Parent’s Visit

          Sorry I haven’t written in a while. Busy with my new house and working with my community. Short stories I’m applying for a grant for my women’s association to try to get the business off the ground and I’ve been cleaner than I’ve ever been in my life because I’m petrified of big ugly bugs arriving in my house. Still I’ve only cooked about two meals for myself because of the aforementioned bug reason and my neighbors don’t let me.  But the greatest news is my parents are here!

            I am so fortunate to have adventurous, supportive, amazing parents who let’s say in their seasoned years still want to come visit their crazy daughter in a third world country. They not only visited this wild, disorganized country with almost no amenities of the US, they visited my site!

            Having my real parents meet my community members, who all act like my Dominican parents, was moving. (Also watching my dad attempt Spanish and the hug/kiss on the cheek was hysterical.) Man after man said to my father, “She’s my daughter too”. The women from the association I work with, who are the ultimate mothers to everyone, moved my mother to tears with their love and words. After walking around the mountainous roads in the Dominican sun, drenched in sweat and dry from trying to speak Spanglish my parents finally got to rest. Watching them toast their coconuts, I’ve never been prouder. So glad they got to experience the wonderful spirit of love and generosity that defines my community because unfortunately they also got to experience the ugly side of the DR.

            The capital is a huge contrast to my community; it has more amenities but far fewer friendly faces. Instead of a deep breath of fresh air you inhale car exhaust at every turn. Instead of being surrounded by banana trees and lush flowers, you’re surrounded by phone chargers and knock off everything that people are trying to sell in your face. Instead of the peaceful sound of bugs (yea I said that) and the river you hear horns honking and people yelling.  Instead of familiar smiles on the road, there are glaring eyes looking for anything they can get their sticky fingers on. In Santo Domingo your always on guard and in my campo your instantly at ease. Clearly I’m partial to my community but my parents, who are well traveled, also said, “There is nothing beautiful about this city”.  My mother said if she lived in Santo Domingo she’d constantly be picking up the trash. I personally feel the city is filled with too much trash to be worth the effort.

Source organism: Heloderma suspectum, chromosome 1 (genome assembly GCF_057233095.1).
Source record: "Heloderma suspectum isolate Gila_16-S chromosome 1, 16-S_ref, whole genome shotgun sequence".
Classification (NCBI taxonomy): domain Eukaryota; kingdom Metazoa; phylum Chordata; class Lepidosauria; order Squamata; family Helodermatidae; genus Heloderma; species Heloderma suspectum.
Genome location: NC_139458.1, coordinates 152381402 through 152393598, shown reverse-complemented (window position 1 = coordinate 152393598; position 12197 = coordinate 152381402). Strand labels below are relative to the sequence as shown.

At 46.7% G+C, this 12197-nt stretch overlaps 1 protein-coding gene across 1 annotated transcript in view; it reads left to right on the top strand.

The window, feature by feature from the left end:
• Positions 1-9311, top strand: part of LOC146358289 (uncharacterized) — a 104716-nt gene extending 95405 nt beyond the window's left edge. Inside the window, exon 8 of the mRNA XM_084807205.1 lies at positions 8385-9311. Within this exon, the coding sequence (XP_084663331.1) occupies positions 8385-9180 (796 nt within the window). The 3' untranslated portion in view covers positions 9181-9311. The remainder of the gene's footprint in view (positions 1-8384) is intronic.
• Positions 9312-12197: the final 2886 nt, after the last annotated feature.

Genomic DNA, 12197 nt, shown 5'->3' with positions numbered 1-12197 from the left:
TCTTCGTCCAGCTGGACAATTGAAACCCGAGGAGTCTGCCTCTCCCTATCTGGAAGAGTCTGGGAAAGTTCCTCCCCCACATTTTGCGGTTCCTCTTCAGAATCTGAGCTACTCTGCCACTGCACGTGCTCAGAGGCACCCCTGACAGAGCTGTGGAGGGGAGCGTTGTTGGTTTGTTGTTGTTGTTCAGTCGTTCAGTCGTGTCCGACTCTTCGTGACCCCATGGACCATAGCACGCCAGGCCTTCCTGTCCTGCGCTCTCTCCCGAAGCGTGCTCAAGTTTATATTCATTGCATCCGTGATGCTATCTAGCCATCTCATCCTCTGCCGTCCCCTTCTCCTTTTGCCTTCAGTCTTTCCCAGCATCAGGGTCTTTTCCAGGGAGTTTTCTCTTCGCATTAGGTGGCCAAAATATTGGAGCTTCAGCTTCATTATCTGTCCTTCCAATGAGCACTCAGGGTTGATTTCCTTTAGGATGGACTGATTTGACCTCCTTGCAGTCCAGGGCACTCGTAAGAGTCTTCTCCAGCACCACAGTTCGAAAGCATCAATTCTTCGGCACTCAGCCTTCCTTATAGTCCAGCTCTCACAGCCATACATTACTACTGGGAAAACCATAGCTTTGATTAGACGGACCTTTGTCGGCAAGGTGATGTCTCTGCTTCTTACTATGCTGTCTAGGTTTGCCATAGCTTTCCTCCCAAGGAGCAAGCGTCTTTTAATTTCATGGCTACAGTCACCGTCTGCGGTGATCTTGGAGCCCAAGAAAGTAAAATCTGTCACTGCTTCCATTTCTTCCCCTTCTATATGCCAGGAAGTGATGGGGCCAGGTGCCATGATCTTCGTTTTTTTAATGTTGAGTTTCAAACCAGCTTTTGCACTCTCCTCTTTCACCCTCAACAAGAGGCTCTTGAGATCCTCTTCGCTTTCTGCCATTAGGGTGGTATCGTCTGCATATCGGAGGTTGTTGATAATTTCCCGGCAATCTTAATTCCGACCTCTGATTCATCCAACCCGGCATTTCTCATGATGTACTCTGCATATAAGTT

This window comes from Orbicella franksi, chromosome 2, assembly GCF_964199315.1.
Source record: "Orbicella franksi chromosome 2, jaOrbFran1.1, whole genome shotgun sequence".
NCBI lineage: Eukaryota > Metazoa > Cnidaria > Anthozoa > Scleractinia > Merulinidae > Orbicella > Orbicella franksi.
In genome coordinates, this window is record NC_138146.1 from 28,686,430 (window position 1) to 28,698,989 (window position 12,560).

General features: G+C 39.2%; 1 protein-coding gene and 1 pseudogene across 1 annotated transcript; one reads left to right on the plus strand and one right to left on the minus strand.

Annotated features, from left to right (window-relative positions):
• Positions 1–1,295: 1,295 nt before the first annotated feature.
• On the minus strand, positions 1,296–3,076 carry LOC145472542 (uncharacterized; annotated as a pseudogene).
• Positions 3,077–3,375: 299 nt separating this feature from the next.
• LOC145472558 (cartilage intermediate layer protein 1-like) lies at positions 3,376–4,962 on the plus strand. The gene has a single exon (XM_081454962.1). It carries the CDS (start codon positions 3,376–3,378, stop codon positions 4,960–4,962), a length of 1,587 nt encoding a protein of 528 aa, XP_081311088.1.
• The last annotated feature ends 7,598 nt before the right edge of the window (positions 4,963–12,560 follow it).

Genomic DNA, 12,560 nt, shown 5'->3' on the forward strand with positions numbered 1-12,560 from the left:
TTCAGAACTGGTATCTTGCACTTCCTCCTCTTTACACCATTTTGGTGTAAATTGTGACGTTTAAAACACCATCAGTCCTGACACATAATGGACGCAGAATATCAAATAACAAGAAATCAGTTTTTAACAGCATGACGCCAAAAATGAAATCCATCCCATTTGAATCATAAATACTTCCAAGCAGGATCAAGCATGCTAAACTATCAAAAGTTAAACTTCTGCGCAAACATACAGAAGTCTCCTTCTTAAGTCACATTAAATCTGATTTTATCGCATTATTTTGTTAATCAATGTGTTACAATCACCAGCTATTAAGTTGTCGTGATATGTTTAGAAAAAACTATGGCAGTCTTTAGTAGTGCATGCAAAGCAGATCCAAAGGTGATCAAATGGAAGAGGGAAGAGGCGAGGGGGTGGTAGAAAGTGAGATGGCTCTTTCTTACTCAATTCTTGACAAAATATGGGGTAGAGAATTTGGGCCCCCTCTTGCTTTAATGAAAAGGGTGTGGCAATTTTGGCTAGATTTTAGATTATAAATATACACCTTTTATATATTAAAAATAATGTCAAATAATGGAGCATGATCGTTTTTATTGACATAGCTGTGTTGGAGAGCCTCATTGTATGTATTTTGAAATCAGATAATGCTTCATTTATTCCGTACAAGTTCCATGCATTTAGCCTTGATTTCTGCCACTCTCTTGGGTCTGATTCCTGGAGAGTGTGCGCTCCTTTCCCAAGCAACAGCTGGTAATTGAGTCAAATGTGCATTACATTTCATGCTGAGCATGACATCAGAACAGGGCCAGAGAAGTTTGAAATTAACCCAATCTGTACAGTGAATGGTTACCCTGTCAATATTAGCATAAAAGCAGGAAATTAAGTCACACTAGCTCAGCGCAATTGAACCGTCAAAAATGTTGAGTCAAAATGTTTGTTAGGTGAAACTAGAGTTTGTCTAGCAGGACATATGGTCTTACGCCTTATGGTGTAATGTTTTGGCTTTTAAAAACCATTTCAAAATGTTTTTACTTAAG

Thankfully we left Santo Domingo and all it’s trash behind us Monday and arrived in paradise that same day. We’re relaxing some of the most beautiful beaches, visiting a waterfall tomorrow and yes my seasoned parents are even going zip-lining Thursday. I’m so grateful they are here and am going to hate to see them go. The next person who asks me what I want to be when I grow up I’m going to show them this picture…..Image

 

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2 Responses to Parent’s Visit

  1. Mom says:

    We are home safe and sound. We visited Sam’s site and came also came home much happier thanks to the wonderful people in Sam’s community. It is clear they really love her and will do anything to help keep her happy and healthy. We also developed a stronger appreciation for Sam’s toughness and determination once we saw how she deals with the issues of no running water and limited electricity. Now if only she never had to go to Santa Domingo…We love you Sam and are incredibly proud of you. By the way, the DR does not do enough to advertise its beautiful pennisula of Samana where we spent the last six days.

  2. kennik0591 says:

    We had a wonderful visit and had selfish thoughts of wishing you could come home with us. I understand more now after visiting your campo and meeting all those warm friendly people why it is so compelling for you to help them as much as possible. You never cease to amaze us and I know I could never do what you are doing on a daily basis. I am sure you will learn from them some aspects of life that you would never encounter here in the US. We are very proud of you and love you very much!
    Padre

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